He nodded. “Understood, captain. We’ll do whatever you need.”

They entered the bridge, boots echoing on the metal floor. Her eyes adjusted to the bright lights. Everything looked as she left it. The crew busied themselves, readying the ship for combat movements. She ordered the gridspace drive readied.

“Hail coming from Admiral Atranas, ma’am,” the comms officer reported.

“Put it on the main viewscreen,” said Nalia, adjusting her uniform. The bumpy ride on the Vĩnh Viễn had not helped matters in that regard.

“Another from Colonel Miyashiro.” The comms officer inputted some commands in his console.

“Put him on Two.” Both of the officers appeared in front of her. Nalia could see crew rushing back and forth behind them. “I’m ready,” she announced.

Admiral Atranas spoke first. “Good, we detected several fleets at about 20 million klicks from us. We don’t have much time. You know what to do. I’ll try to draw them away.” Nalia’s eyes raised in alarm. “Don’t worry, I won’t fight them.” The admiral stared straight into her eyes. “You must get in contact with President Haines. Get her to order an evacuation.”

“An evacuation of what?” Nalia asked.

“An evacuation of every planet in the Republic.”

Nalia could hardly believe her ears. “Wait, shouldn’t we organize a defense? We can’t abandon everything just like that!”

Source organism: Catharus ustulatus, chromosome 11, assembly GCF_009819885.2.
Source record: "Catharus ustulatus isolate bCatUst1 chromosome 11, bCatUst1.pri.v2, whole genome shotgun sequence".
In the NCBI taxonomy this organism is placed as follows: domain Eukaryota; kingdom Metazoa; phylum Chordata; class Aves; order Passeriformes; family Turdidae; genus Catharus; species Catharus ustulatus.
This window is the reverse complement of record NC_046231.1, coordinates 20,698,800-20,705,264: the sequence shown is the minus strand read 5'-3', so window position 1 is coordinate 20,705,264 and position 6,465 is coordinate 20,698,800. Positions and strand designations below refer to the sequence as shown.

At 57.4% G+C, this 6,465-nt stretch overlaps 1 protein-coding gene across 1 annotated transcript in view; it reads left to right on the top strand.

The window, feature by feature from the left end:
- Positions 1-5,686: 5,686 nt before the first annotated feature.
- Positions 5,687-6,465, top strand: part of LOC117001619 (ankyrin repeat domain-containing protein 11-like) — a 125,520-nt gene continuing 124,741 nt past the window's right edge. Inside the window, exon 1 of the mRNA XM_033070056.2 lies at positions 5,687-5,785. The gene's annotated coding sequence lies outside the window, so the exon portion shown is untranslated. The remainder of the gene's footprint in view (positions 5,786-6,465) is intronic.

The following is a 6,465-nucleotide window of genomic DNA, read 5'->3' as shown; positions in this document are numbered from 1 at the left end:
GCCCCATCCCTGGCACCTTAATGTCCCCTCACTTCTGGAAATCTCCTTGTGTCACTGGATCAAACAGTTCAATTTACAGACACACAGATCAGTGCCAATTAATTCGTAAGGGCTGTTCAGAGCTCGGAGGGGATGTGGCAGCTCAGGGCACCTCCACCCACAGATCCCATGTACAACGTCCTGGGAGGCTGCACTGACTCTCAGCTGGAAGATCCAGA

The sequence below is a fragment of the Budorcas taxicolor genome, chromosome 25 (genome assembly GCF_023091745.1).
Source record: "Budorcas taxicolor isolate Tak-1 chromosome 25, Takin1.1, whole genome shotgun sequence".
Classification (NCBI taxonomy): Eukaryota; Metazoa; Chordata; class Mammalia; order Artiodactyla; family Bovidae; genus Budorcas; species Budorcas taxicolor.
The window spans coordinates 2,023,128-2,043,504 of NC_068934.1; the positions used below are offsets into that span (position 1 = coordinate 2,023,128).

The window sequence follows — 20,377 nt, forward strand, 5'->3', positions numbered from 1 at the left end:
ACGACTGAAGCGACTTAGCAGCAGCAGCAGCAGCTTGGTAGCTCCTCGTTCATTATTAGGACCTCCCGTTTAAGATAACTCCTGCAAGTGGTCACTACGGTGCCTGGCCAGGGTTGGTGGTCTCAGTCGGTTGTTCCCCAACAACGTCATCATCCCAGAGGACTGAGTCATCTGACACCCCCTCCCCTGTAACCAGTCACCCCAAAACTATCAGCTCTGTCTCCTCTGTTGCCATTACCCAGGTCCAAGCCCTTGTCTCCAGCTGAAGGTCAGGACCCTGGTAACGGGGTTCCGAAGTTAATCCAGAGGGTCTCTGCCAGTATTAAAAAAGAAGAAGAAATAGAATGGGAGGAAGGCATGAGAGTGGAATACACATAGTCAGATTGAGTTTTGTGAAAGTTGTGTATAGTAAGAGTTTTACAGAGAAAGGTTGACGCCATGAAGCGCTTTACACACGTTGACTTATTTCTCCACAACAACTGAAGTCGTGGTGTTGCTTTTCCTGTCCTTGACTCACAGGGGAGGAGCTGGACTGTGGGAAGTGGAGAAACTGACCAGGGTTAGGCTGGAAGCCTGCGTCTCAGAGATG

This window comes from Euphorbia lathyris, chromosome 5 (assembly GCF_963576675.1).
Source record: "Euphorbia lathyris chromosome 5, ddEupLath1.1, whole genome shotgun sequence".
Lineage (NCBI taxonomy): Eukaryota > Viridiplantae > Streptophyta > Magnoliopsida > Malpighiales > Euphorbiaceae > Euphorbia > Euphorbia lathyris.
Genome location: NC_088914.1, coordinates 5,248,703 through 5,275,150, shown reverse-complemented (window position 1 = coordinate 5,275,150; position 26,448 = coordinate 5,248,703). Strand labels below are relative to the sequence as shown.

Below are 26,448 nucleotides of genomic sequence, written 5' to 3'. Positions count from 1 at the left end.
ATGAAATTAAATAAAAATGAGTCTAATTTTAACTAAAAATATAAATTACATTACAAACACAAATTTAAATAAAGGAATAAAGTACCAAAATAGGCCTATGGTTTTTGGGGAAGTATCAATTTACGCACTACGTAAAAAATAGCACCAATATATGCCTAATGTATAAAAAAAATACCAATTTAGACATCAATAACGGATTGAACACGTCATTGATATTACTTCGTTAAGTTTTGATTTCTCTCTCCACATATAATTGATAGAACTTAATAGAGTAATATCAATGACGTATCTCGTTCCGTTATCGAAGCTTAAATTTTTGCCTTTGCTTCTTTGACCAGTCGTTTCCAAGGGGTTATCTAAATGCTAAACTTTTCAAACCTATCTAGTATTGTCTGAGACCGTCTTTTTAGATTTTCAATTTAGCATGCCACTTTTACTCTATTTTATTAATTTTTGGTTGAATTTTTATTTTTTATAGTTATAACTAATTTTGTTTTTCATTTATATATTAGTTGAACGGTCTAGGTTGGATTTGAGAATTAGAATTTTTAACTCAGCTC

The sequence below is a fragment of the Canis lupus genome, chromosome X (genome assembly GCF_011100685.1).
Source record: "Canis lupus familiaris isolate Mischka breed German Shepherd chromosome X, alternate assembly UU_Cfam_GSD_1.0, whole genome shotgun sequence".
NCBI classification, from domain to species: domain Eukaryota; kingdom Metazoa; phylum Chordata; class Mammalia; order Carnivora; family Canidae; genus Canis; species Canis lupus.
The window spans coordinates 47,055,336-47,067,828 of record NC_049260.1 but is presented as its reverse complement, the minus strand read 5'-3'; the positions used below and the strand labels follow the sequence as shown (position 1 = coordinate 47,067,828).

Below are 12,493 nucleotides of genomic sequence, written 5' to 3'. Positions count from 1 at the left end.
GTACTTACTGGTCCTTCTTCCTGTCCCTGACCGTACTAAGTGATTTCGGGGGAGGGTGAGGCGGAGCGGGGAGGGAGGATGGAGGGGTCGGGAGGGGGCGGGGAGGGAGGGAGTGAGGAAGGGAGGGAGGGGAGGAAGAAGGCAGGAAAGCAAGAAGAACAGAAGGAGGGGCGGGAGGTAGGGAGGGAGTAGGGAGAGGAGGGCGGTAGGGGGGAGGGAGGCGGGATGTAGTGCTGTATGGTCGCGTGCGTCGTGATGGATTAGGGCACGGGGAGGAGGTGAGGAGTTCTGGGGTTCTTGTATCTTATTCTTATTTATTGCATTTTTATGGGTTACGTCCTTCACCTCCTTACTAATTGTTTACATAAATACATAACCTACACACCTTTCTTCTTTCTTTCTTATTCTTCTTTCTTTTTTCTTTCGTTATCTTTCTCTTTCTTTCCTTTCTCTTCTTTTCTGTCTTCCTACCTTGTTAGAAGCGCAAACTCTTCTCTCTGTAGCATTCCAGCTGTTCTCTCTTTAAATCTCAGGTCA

“Our computers show the trajectories of the fleets to all the populated worlds we have. Every strategic simulation I ran for the past few minutes gives the same result. We will be overwhelmed. There’s too many of them.” Her voice was flat and final.

Miyashiro cleared his throat. “I must return to my own government, so we can also make evacuations. We’re lucky to have a colony ship already, but I must rescue as many people as I can.”

“I hope you will be able to get them all up out,” replied Nalia, not knowing what else to say. She knew there was no possible way to save everyone.

“We will gather as many as we can.” He paused. “And Captain Sargire? I promise I will return. Miyashiro out.” His face disappeared from the viewscreen.

Admiral Atranas sighed. “I’m going to be honest. We might be facing an extinction level event here. To destroy an entire fleet without warning… We should have been ready.” She stopped as her voice wavered. She returned to her commanding tone. “But enough of that. We’re out of time. You have your mission. I have every faith in you. Good luck, captain. Atranas out.” The viewscreen deactivated.

Nalia sat down on the captain’s chair. Despite the furor around her, she welcomed the familiar environs of the Yasothon. “Helm, take us to Carnarvon Station, max velocity,” she commanded. The ship accelerated, the gravity generators moderating the increasing effect of g-forces.